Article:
Saturday, January 14, 2012 at 9:49pm
The Supreme Court has made it clear that it would not bestow legitimacy to any extra-constitutional act of taking over the government and the military establishment has given assurance that it does not intend to derail the democratic process.Pakistan Muslim League (N) has shown great maturity by declaring that it will oppose any military intervention. Almost all important political parties have supported the democratic process. Same is the stand taken by the media in general and representatives of the civil society in particular.But then this leads us to the question: what next?
For the PPP leadership it is the time for introspection and soul-searching. It needs to reform itself and become more responsive to people’s demands and aspirations. No one can challenge the authority of the government if it is able to command popular trust and respect.
Obviously the best course for the ruling coalition is to address the grievances of the people and focus on improving the quality of governance. It should address the complaints of corruption, favouritism, nepotism, breakdown in law and order, energy crisis, mismanagement in state corporations, inflation, economic meltdown and other issues. It also has to show that it respects the other institutions of the state as “as it desires to be respected.
If the present slide continues, the people may get completely tired and ultimately become fed up of the civilian rule. The fatigue is already visible. To be frank, it is largely due to the Imran Khan factor that a considerable segment of masses has retained some hope in democratic process.
The PPP should understand that, despite all proclamations in the favour of democracy, there is a thresh hold of tolerance and the army or the Supreme Court may perforce decide to wind up the system in national interests if there is a further deterioration in governance and if the government continues on the collision course.
The possibility of such an eventuality is highly pronounced, despite the clear and forth right announcement by both the institutions, given the propensity of the incumbent Zardari-Gilani dispensation to provoke confrontation with these state institutions.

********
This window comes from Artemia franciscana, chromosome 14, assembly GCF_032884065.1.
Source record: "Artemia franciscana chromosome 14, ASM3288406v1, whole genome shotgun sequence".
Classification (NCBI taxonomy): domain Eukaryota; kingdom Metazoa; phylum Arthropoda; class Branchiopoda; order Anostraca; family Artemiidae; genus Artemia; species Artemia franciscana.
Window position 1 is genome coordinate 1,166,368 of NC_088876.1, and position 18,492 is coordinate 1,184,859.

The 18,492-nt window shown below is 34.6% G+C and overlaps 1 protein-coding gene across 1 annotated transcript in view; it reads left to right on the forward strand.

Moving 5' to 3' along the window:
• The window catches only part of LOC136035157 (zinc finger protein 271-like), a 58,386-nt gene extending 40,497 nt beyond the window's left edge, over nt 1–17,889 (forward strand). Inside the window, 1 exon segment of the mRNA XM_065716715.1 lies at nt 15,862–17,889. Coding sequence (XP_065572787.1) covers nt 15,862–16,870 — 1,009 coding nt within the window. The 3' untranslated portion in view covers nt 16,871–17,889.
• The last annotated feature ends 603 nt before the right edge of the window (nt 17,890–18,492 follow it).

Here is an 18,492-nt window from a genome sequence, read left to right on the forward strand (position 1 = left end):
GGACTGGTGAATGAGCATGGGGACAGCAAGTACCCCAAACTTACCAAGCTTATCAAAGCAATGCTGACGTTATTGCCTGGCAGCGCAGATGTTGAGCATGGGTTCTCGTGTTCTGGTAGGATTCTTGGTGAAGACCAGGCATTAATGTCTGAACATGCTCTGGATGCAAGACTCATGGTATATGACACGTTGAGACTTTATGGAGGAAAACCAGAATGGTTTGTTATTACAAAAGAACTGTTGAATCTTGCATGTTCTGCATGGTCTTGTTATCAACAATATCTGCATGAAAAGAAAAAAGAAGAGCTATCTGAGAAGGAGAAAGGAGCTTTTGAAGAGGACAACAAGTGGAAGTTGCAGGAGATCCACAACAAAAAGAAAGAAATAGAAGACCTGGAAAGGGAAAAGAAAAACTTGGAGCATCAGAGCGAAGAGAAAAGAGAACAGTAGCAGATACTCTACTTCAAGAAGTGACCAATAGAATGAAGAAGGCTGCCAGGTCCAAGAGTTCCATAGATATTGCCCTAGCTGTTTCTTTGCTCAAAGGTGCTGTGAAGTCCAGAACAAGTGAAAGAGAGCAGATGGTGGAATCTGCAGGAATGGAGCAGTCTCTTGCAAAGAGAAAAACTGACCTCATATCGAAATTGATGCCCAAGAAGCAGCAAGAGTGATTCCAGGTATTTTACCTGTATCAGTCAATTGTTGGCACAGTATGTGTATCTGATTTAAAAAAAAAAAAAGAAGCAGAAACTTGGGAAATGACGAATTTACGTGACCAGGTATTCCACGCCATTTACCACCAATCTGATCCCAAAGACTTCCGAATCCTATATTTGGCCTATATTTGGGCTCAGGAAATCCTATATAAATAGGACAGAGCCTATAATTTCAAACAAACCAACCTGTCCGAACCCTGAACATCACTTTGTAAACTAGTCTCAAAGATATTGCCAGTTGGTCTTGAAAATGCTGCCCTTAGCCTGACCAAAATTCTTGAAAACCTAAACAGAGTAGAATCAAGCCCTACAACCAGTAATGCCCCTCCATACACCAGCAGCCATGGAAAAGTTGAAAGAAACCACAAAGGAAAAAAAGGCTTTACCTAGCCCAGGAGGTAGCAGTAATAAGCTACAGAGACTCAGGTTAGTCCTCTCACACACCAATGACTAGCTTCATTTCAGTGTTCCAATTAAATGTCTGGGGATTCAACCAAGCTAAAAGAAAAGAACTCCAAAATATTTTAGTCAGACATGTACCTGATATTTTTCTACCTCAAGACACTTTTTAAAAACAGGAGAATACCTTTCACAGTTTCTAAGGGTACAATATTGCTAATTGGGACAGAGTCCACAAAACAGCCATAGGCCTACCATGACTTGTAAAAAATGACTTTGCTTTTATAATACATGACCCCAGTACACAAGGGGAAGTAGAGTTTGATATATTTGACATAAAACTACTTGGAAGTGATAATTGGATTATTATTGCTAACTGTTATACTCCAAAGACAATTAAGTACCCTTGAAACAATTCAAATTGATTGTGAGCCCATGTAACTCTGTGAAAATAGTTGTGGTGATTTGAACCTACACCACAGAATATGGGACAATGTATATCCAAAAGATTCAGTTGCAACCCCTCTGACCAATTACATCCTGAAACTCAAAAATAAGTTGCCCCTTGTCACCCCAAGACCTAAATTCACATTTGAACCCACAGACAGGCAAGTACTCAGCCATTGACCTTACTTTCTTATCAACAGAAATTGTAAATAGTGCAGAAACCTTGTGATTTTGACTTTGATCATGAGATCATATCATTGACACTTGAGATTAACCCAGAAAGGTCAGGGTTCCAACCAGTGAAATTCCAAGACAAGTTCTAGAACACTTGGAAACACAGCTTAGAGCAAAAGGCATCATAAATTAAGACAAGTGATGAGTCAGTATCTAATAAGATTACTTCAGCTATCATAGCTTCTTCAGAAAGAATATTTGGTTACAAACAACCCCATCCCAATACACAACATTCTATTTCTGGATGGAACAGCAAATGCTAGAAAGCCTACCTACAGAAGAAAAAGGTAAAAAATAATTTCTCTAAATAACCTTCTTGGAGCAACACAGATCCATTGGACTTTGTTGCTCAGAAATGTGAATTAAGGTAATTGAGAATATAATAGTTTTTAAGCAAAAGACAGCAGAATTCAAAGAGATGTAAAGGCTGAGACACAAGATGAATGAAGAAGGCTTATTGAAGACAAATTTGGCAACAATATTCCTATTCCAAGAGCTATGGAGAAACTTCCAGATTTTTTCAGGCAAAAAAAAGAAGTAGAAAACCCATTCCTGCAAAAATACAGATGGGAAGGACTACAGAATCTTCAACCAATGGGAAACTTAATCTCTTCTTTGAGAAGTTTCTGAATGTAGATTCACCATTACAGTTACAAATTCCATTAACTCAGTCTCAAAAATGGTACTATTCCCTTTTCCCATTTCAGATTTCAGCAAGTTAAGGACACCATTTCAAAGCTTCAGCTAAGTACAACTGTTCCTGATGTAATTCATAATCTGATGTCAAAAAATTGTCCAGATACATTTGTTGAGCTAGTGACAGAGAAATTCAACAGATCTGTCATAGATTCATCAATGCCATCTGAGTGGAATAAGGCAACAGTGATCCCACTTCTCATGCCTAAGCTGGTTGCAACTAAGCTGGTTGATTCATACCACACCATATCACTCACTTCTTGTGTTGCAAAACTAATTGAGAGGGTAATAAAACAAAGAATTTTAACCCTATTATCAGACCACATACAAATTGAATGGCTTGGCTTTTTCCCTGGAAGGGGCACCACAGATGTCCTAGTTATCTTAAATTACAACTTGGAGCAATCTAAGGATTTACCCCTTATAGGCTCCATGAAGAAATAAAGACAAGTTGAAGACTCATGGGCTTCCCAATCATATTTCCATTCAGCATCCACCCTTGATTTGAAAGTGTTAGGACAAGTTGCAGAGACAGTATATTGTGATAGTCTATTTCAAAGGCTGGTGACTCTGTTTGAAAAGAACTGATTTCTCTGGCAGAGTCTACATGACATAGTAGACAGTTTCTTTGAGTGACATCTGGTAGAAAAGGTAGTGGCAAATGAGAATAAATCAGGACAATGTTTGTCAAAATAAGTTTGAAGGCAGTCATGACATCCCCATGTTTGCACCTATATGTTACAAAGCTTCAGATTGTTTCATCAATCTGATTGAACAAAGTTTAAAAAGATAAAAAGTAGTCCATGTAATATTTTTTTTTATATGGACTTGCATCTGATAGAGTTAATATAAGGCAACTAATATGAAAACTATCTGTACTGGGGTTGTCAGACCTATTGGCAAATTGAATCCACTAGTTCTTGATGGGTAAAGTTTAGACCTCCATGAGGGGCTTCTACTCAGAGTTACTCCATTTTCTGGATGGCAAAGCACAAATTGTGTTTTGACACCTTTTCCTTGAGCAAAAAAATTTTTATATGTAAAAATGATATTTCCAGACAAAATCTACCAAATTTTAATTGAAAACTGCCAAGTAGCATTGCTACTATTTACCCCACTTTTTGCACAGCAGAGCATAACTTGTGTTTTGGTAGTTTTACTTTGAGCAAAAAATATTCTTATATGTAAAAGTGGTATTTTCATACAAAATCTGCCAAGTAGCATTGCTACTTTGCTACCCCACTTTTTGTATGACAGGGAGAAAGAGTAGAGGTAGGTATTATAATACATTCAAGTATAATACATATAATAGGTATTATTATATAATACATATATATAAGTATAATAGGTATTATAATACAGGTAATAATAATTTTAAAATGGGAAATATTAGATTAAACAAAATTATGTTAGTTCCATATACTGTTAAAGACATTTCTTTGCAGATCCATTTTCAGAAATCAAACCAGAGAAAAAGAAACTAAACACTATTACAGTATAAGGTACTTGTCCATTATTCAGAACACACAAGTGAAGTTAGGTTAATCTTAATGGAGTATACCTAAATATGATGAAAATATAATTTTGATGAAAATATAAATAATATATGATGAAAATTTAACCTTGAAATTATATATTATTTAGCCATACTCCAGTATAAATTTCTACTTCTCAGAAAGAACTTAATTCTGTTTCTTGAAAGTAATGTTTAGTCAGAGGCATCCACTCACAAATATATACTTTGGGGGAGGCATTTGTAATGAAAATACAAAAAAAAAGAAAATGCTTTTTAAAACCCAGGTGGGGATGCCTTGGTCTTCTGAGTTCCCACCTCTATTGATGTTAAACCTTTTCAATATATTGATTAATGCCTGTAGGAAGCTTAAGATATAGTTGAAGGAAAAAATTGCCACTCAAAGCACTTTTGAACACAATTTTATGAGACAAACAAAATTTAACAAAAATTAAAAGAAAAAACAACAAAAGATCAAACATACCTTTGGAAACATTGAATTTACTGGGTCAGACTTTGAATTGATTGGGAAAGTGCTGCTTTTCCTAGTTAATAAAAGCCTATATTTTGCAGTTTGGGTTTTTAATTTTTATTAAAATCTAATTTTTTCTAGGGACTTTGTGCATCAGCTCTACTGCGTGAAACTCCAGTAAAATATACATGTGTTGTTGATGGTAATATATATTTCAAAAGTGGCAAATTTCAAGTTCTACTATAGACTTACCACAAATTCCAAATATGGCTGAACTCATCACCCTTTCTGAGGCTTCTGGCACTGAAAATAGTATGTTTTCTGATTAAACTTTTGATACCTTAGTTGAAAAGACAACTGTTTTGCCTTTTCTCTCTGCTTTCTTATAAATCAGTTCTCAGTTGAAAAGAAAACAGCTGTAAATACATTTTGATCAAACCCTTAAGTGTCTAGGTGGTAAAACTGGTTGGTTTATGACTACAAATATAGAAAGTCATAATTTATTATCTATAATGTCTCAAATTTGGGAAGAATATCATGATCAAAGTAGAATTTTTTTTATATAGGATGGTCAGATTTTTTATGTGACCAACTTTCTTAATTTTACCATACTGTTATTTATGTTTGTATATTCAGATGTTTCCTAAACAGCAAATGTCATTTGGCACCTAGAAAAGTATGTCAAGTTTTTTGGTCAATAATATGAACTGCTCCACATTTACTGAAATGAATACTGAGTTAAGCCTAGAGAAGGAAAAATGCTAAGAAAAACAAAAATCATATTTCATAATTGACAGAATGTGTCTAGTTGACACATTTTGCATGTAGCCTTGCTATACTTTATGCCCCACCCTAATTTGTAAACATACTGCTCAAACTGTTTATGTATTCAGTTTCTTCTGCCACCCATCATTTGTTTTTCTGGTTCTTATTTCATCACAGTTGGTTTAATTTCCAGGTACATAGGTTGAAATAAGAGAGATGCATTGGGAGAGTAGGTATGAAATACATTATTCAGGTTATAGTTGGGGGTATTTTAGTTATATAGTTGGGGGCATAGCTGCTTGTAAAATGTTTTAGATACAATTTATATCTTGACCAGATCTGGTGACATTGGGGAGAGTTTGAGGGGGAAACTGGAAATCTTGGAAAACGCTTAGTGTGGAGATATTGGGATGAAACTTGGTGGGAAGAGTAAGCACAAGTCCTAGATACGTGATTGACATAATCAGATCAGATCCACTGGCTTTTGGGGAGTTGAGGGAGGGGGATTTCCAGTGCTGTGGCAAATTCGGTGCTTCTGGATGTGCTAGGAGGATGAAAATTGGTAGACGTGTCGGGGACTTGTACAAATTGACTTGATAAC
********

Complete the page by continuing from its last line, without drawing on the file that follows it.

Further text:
Such an eventuality will be a reality if they were to indulge in any ill-conceived adventurism against the Army and Judiciary. They ought to take a leaf from the contemporary instances of such adventurism by Nawaz Sharif in 1993 and again by Nawaz Sharif in October 1999.
For the government the best course would be to resign and go to the people for a fresh mandate, but it is a tall order for the incumbent government, although the entire dispensation is crying hoarse thatit believes in the power of ballot.
Hence, given the prevailing environment, for the opposition, the best course available is to resign from the assemblies and force the government to go for the fresh polls.
After the resignations the opposition should simultaneously press for having an independent Election Commission, preparation of fool proof voters’ list as directed by the Supreme Court and peaceful conduct of polling on the day of elections.
It should not insist on resignation or removal of President Zardari as a prerequisite for transparent and fair general elections. Any such demand would be unconstitutional and would set a bad example. As for the President, let the cases before the Supreme Court run its course and the President should honour, abide and bow before the outcome of those cases.
Asfar as the controversial memo is concerned, let there be an inquiry commission by the Supreme Court and let it submit its report to the Supreme Court and let the Supreme Court decide the future line of action and if anyone is found responsible, the laws should take its own course, may it be Haqqani or even the President.
The army has already got over stretched. Its primary responsibility is to defend the country against foreign aggression and internal insurgencies. It should not offer an opportunity to the PPP leaders to go down as martyrs. Any reckless adventurism will bring bad name to the army and it would be thoroughly discredited in a short span.
It is not in the interest of the country to upset the applecart when elections are possible constitutionally and that is the only democratic way to go forward.
There’s certainly a lot of legitimate debate about what exactly government is supposed to be expected to do, and what is the best way to go about doing it. Perhaps you in fact think it appropriate to take some people’s money at gunpoint to give to poor folks (like YOU, no doubt). But recognize this is what you are doing, and don’t kid yourself that it’s something truly different than if you just walked into the bank with a gun — other than you’re getting someone else to do your dirty work. The stick-up artist is just cutting out the middleman. As HL Mencken memorably put it, “Every election is a sort of advance auction sale of stolen goods.”
That said, Mr President and Mr Prime Minister, seize the moment and go to the people, your government has run out of steam. Live up to what you preach and let the change come through the ballot, the power of the ballot is what we need in sheer defence; else what shall save us from a second slavery?
However, do not misunderstand and think that ballots are the opposite of bullets. They are not. They are just a substitute for muting direct violence, not the elimination of violence.